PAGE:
*3 - Late March 1847 Reilly moved to 502 New Oxford Street. Main line SN series bumped up 5000 numbers; 1st SN'd gun with 502 along with "removed from Holborn" is 8463.
*4 - Last SN with High Holborn on the rib is 3392.
*5 - Concurrently JC Reilly appears to have kept a hoard of numbers for his own use beginning around 7000. First JC Reilly 7000 series with 502 Oxford is 7201 which also has "removed from Holborn".
*6 - SN 7021 exists (with JC Reilly on the rib) but with the High Holborn address. This may indicate the company split the numbering system shortly before the move to 502 New Oxford Street.
*7 - 1857, Sept: JC retired; the last extant SN in the JC Reilly "7000" series (with "Veni, Vidi, Vici" on the rib) is 8186.
*8 - 315 Oxford Street opened mid-January 1859. However, the company name did not change to E.M. Reilly & Co. until possibly as late as October 1859; 1st extant SN'd gun with EM Reilly on the rib is 11227.
*9 - mid Feb 1868 Reilly opened 2 rue Scribe Paris; 1st extant SN'd gun with rue Scribe on the rib is 14983.
*10 - Nov 1881 Oxford Street was renumbered; 1st extant Reilly with 277 Oxford street (or 16 New Oxford St.) on the rib is 23536.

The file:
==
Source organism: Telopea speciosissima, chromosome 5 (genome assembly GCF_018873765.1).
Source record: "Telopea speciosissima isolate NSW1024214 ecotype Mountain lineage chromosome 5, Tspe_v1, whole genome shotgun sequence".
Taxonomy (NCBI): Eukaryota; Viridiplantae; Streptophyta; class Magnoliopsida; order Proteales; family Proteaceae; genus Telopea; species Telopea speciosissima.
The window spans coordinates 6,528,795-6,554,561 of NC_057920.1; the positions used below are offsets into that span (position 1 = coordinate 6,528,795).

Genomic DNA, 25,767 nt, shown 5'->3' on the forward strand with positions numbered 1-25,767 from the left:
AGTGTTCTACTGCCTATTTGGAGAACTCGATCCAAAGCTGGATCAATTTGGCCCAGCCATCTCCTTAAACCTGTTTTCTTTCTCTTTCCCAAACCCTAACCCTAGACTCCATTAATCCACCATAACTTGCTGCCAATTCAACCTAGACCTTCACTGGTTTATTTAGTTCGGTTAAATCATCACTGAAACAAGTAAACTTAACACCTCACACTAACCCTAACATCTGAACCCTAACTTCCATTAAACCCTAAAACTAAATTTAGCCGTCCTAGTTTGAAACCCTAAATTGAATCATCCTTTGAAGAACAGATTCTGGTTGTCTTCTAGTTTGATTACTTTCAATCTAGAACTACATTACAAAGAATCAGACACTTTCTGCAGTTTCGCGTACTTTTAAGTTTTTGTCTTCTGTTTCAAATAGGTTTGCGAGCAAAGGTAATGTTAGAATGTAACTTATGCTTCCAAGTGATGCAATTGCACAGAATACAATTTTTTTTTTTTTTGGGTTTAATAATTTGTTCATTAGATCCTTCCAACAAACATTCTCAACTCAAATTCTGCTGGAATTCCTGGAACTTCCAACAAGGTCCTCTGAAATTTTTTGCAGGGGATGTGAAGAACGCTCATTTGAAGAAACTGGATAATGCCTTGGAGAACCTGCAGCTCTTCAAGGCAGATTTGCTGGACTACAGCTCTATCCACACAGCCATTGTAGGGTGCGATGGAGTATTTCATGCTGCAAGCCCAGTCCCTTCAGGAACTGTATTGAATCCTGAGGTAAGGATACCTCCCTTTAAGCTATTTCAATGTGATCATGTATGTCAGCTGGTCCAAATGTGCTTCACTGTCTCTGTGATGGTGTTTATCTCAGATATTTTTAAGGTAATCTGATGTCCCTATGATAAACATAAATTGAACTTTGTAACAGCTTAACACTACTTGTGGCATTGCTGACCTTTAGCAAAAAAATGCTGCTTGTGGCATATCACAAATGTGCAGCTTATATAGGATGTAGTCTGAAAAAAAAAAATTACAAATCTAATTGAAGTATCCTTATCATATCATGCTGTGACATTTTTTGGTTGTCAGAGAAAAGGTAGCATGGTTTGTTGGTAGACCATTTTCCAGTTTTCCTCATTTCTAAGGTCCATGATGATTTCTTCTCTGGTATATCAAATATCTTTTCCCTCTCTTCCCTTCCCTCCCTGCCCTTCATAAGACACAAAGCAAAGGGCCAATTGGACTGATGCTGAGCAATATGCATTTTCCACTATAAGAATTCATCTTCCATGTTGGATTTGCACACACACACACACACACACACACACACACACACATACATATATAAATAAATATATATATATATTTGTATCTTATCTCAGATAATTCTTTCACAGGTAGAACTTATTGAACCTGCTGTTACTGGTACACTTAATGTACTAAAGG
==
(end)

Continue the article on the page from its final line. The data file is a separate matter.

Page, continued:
*11 - July 1885 Reilly closed rue Scribe; last extant Reilly with "rue Scribe" on the rib is 27340. *(Note: There are 3 later guns SN 27533, 27570 and 27854 with "Paris" on their barrels. Two have Whitworth steel barrels. I've chosen not to use these as the end marker for rue Scribe, at least not yet; Reilly at this time was selling both off-the-rack/ready-made guns and bespoke guns made-to-order and I believe these may have been already engraved and sitting in the shop, but not numbered until sold. This is a subjective judgement of course. Additional serial numbers may change this.)
*12 - 1898 Reilly closed 16 (502) New Oxford Street. Last extant SN'd gun with 16 New Oxford Street on the rib is 34723
*13 - 1903 Reilly moved from 277 Oxford St. to 295 Oxford st. First extant gun with 295 on the rib is 35422
*14 - June 8, 1912 Reilly declared bankruptcy. Last extant SN'd gun is 35678. Bert Reilly subsequently opened a small gun shop at 13 High Street, Marylebone as "E.M Reilly & Co.", which lasted to about 1921; no guns with this address on ribs have been found, no advertisements for it exist.